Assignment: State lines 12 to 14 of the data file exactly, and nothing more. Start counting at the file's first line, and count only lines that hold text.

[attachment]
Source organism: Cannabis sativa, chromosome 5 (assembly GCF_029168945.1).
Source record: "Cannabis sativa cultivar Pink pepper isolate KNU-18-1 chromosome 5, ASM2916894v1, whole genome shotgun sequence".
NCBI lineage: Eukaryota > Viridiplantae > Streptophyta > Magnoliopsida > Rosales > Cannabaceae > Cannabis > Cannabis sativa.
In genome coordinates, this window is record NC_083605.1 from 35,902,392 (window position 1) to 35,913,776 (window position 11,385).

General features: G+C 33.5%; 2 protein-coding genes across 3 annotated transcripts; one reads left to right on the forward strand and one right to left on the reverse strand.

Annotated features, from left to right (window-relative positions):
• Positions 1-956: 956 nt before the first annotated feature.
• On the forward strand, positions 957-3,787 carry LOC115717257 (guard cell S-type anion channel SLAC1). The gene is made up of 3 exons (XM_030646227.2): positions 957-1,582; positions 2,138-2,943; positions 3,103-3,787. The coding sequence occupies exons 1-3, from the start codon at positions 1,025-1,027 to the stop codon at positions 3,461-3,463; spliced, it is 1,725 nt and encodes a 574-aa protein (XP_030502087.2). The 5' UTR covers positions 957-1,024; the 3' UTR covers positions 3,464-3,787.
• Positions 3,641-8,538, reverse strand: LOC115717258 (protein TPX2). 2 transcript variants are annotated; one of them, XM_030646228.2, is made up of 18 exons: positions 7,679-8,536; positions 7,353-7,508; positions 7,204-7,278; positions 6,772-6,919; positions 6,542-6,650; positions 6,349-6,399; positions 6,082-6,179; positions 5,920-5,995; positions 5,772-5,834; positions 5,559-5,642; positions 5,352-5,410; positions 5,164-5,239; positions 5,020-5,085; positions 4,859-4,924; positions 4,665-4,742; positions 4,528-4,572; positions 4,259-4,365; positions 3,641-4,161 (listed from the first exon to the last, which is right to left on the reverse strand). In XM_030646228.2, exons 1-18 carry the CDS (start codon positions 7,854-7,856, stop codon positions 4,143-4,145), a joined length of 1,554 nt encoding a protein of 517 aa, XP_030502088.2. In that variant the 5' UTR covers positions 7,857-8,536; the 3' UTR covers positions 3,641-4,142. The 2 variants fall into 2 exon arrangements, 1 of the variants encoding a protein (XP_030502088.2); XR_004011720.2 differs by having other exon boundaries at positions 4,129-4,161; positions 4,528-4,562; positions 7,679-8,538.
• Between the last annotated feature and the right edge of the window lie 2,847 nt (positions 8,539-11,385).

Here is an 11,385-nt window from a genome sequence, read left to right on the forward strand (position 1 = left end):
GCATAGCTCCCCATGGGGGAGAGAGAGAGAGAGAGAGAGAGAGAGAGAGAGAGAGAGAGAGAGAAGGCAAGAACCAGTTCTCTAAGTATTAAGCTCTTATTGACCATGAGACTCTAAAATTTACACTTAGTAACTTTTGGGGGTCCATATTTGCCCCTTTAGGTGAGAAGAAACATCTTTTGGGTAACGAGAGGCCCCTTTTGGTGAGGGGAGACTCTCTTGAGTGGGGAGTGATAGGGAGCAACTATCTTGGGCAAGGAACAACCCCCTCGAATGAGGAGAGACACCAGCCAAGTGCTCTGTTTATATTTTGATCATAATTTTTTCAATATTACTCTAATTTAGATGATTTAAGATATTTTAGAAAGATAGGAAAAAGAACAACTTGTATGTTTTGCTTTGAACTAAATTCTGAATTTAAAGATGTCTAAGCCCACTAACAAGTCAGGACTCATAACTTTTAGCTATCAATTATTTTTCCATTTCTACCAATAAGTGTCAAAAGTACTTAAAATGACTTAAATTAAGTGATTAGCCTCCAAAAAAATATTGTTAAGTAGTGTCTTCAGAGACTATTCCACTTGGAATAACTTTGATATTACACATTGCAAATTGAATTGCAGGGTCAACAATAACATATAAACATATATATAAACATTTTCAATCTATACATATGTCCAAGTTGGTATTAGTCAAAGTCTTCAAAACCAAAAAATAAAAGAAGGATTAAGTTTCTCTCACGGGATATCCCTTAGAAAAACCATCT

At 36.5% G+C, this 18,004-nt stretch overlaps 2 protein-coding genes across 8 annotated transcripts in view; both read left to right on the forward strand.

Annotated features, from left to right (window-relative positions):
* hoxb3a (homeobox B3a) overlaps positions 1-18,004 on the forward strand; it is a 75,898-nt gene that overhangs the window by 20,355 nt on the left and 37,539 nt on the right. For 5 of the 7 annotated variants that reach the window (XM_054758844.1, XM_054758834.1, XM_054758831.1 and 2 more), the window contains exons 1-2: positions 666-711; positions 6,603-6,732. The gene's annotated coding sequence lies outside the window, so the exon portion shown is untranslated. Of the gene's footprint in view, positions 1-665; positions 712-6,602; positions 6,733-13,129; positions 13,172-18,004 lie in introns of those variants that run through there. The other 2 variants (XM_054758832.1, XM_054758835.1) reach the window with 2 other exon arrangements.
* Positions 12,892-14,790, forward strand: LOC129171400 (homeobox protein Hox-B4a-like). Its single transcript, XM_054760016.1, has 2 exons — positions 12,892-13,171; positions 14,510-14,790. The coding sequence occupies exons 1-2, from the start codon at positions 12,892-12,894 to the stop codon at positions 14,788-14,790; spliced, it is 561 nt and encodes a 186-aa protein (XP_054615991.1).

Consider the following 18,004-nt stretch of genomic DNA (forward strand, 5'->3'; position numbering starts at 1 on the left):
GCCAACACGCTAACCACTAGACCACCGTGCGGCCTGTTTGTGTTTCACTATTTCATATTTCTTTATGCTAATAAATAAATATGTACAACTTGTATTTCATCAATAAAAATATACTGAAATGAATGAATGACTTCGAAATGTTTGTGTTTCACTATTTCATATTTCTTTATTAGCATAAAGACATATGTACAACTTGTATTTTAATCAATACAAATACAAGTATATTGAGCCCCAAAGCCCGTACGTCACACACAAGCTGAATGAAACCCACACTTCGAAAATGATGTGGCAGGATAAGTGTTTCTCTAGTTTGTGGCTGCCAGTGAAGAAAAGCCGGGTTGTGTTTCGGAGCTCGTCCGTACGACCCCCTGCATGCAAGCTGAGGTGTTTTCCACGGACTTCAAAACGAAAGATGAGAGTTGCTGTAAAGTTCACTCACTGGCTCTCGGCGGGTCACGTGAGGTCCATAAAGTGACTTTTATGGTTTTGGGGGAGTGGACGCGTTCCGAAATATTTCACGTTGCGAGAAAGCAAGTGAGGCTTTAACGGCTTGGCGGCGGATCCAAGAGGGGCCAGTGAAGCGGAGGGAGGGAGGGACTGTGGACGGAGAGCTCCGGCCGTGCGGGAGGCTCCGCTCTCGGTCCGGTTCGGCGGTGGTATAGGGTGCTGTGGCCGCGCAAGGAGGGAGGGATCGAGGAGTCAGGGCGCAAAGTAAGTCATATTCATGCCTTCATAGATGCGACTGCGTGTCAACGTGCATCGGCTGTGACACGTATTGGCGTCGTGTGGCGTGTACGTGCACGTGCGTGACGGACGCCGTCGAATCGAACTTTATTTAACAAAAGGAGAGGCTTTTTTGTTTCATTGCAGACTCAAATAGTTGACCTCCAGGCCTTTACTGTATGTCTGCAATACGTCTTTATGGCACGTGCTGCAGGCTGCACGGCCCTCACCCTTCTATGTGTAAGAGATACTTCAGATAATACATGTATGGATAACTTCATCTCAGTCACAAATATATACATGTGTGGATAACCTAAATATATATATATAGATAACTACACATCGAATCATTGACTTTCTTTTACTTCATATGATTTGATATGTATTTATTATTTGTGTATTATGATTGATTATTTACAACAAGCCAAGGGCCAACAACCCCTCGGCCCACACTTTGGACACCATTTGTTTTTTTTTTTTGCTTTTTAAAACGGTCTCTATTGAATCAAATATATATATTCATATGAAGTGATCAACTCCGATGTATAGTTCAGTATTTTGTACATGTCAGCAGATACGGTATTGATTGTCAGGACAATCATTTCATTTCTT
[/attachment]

GCATAGCTCCCCATGGGGGAGAGAGAGAGAGAGAGAGAGAGAGAGAGAGAGAGAGAGAGAGAGAAGGCAAGAACCAGTTCTCTAAGTATTAAGCTCTTATTGACCATGAGACTCTAAAATTTACACTTAGTAACTTTTGGGGGTCCATATTTGCCCCTTTAGGTGAGAAGAAACATCTTTTGGGTAACGAGAGGCCCCTTTTGGTGAGGGGAGACTCTCTTGAGTGGGGAGTGATAGGGAGCAACTATCTTGGGCAAGGAACAACCCCCTCGAATGAGGAGAGACACCAGCCAAGTGCTCTGTTTATATTTTGATCATAATTTTTTCAATATTACTCTAATTTAGATGATTTAAGATATTTTAGAAAGATAGGAAAAAGAACAACTTGTATGTTTTGCTTTGAACTAAATTCTGAATTTAAAGATGTCTAAGCCCACTAACAAGTCAGGACTCATAACTTTTAGCTATCAATTATTTTTCCATTTCTACCAATAAGTGTCAAAAGTACTTAAAATGACTTAAATTAAGTGATTAGCCTCCAAAAAAATATTGTTAAGTAGTGTCTTCAGAGACTATTCCACTTGGAATAACTTTGATATTACACATTGCAAATTGAATTGCAGGGTCAACAATAACATATAAACATATATATAAACATTTTCAATCTATACATATGTCCAAGTTGGTATTAGTCAAAGTCTTCAAAACCAAAAAATAAAAGAAGGATTAAGTTTCTCTCACGGGATATCCCTTAGAAAAACCATCT

At 36.5% G+C, this 18,004-nt stretch overlaps 2 protein-coding genes across 8 annotated transcripts in view; both read left to right on the forward strand.

Annotated features, from left to right (window-relative positions):